Bad Behavior Does Matter When Meting Out Justice

New Orleans      Young and stupid go together like peas in a pod.  Sure, we all make mistakes.  Sure, many of us were wild and crazy when we were younger.  Sure, many of us eventually got our acts together, got a grip, and moved forward with our lives as best we could.

It said something about our character though as men – or women – that we found the moral compass in understanding that “we knew better,” as our parents might have said, so we knew we could “do better.”  But, even as 17-year-old boys, drunk or sober, didn’t most of us know that it was past the pale to sexually harass girls, much less grope or rape them?  Yes, in fact we did.  At least most of us.

And, it matters.

One of the first collective bargaining contracts Local 100 negotiated found us representing the food service workers who had recently been subcontracted at Tulane University in the early 1980s.  In some cases, the servers on our side of the line were teenage men and women serving the students on their side of the food line that were also teenage men and women.  One young woman, Gail Kelly, was constantly being propositioned by young men on the other side of the serving stations, and after repeated incidents of this sort was disciplined and fired for “not smiling on the line.”  We took on that fight and won her job back.  Later she was a union organizer for us and for SEIU for years.  Standing with women and girls is the right thing to do, and it matters.

Are there really any men who don’t know women and girls in their lives who have not been sexually assaulted or raped?  Are there really men who don’t worry about their partners and daughters, younger or older, in this culture?

I had a close friend who at 19 was date-raped by a boy she had been seeing in college who wouldn’t stop.  Seeing the impact this had on her, I swore to myself if I ever ran into this man, I would kill him.  Would I really have done so?  Probably not, because I knew better, but my point is about the damage bad behavior can cause permanently to the victims.  These are not things that the victims ever forget or “get over.” I’ve lost touch with my friend and the perpetrator now 50 years later.  He may have sorted himself out at some level, but would his past ever have qualified him to pass judgement on anything involving millions of men and women, much less the sanctity of their bodies and sex?  Of course not!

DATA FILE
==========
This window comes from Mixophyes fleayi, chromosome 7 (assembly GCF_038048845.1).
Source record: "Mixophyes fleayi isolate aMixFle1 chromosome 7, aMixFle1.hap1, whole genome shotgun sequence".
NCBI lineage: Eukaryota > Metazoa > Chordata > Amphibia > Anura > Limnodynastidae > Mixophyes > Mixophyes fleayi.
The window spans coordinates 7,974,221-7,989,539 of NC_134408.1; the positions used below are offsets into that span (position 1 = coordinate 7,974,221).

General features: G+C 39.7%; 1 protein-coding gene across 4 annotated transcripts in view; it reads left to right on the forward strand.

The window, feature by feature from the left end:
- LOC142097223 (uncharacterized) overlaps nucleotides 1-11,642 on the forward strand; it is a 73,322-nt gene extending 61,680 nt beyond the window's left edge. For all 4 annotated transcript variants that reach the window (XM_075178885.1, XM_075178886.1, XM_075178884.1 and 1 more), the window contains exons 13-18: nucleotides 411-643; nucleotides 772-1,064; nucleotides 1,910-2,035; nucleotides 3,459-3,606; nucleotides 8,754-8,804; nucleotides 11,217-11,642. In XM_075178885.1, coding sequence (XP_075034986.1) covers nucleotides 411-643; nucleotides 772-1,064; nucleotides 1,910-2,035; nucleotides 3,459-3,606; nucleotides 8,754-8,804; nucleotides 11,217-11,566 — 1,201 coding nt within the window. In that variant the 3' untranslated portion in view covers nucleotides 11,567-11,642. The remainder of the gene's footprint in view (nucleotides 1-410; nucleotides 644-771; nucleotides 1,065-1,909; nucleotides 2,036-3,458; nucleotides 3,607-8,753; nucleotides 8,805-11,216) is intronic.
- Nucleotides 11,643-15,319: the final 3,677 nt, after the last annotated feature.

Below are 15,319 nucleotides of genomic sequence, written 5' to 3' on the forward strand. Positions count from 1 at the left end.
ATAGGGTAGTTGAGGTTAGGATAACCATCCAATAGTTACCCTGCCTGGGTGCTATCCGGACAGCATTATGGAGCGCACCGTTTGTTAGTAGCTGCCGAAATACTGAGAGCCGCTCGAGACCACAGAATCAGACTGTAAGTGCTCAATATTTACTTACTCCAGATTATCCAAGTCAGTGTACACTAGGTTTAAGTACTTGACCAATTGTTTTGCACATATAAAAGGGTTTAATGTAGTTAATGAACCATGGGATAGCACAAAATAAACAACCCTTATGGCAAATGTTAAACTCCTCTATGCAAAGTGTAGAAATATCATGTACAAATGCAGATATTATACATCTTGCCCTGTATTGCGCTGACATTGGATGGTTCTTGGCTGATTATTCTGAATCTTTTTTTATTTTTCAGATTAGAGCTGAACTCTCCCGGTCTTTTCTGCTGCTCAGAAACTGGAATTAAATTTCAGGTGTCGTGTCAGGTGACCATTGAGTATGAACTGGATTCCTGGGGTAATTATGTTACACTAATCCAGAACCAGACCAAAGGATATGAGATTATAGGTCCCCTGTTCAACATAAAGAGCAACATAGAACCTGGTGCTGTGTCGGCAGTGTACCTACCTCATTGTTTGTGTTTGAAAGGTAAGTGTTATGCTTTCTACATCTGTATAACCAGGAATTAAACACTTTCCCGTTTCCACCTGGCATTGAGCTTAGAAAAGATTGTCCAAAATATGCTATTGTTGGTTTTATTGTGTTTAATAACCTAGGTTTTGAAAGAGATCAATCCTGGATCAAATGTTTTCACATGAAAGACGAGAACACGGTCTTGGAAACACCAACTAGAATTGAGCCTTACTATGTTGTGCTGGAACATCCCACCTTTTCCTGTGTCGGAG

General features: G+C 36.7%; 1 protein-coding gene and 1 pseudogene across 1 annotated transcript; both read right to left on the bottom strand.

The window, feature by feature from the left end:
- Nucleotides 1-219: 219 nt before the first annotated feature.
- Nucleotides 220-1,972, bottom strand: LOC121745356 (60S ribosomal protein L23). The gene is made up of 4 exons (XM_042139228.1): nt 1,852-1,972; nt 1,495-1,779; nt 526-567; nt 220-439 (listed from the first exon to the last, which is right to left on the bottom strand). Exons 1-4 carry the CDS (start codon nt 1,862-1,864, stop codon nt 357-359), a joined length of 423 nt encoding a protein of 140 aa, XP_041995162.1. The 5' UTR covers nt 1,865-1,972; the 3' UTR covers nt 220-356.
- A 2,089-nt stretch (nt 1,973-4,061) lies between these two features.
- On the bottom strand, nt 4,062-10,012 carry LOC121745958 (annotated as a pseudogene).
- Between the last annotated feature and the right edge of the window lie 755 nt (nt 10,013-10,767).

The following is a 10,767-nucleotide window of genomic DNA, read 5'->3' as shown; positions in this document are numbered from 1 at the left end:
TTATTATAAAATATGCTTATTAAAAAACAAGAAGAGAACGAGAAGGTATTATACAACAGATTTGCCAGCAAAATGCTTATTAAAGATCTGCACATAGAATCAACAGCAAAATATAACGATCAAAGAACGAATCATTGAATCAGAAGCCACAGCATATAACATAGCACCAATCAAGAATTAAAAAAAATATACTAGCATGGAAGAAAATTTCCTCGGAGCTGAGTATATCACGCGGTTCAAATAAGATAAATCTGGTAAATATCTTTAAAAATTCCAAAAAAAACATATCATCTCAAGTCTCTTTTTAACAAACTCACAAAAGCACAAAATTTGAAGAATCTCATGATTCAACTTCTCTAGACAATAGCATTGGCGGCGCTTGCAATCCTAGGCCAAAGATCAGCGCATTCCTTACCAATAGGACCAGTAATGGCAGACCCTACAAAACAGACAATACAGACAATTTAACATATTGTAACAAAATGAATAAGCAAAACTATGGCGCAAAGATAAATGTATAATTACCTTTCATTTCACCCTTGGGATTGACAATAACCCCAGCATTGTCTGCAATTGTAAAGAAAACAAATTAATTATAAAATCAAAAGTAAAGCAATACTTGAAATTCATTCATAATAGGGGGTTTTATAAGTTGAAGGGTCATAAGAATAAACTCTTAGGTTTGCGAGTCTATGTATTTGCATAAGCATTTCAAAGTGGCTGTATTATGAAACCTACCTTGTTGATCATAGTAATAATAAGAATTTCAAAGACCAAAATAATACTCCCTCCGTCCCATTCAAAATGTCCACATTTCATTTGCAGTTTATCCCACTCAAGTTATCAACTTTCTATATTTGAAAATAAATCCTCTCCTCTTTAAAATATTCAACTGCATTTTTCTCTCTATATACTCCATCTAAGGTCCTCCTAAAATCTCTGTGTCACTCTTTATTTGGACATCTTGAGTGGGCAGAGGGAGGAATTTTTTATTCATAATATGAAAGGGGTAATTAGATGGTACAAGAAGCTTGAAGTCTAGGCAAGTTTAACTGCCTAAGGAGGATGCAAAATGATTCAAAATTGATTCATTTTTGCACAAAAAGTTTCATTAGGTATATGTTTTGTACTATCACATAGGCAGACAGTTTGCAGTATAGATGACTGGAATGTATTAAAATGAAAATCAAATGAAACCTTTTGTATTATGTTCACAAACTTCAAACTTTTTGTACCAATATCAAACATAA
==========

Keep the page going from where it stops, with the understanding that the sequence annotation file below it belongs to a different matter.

In 5th grade, a girl behind me kept hitting me in the back.  Finally, I stood up, turned around, and flipped her desk over.  I did the crime and earned the punishment.  The message I got all those years ago was that “boys never hurt girls.”  I didn’t hurt her, but I understood that was our culture.  Boys were supposed to physically protect girls.  Boys were never to physically hurt girls.  I taught my son the same thing.  We weren’t unique.  That was our culture in America then and ever since.  There were no excuses.  Those were the rules we all lived by, right or wrong.

I’ve sat on juries in New Orleans on cases of rape, guns, drugs, and mayhem involving teenagers.  In one case, we were asked if we would be able to send a 16-year old to prison for life without the possibly of parole who was being accused of raping his middle-aged next-door neighbor.  To be on the jury, we had to agree that if the facts fell that way, we could vote for guilty even knowing that would be the automatic sentence.  Despite the fact that we all agreed we could do so, once the jury was closeted, several couldn’t so the teenager got a life sentence with the possibility of parole.

Sure, teenagers make mistakes.  We all did.  But, even making mistakes, we didn’t molest or rape, kill or maim, and, for those that did, we salute their progress.  Maybe they earned parole.  Maybe they learned from their mistakes.  We want them to make contributions to society, no matter the past offenses.

Nonetheless, we have to think of the impact on the victims.  We have to understand that bad behavior has consequences, even if worse for a black teenager than a white prep school boy, egged on by his friends.

Regardless, we don’t make them Supreme Court Justices able to impact the lives of millions for decades.  Such behavior speaks to character.  It speaks to fundamental attitudes towards women and girls.  It worries all of us about the weight and directions of future decisions.  Administering justice fairly and impartially should not be in the hands of such a man.  Period.

Are there no Republican, conservative, white men or women who cannot be nominated who have not abused others in their lives?  Is that so difficult to find in these days and times?  And, even if it is difficult, isn’t that still our duty?

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Please enjoy Grace Potter’s Muscle Shoals.

Oilfield Blues by Comanche Moon.

Thanks to KABF.

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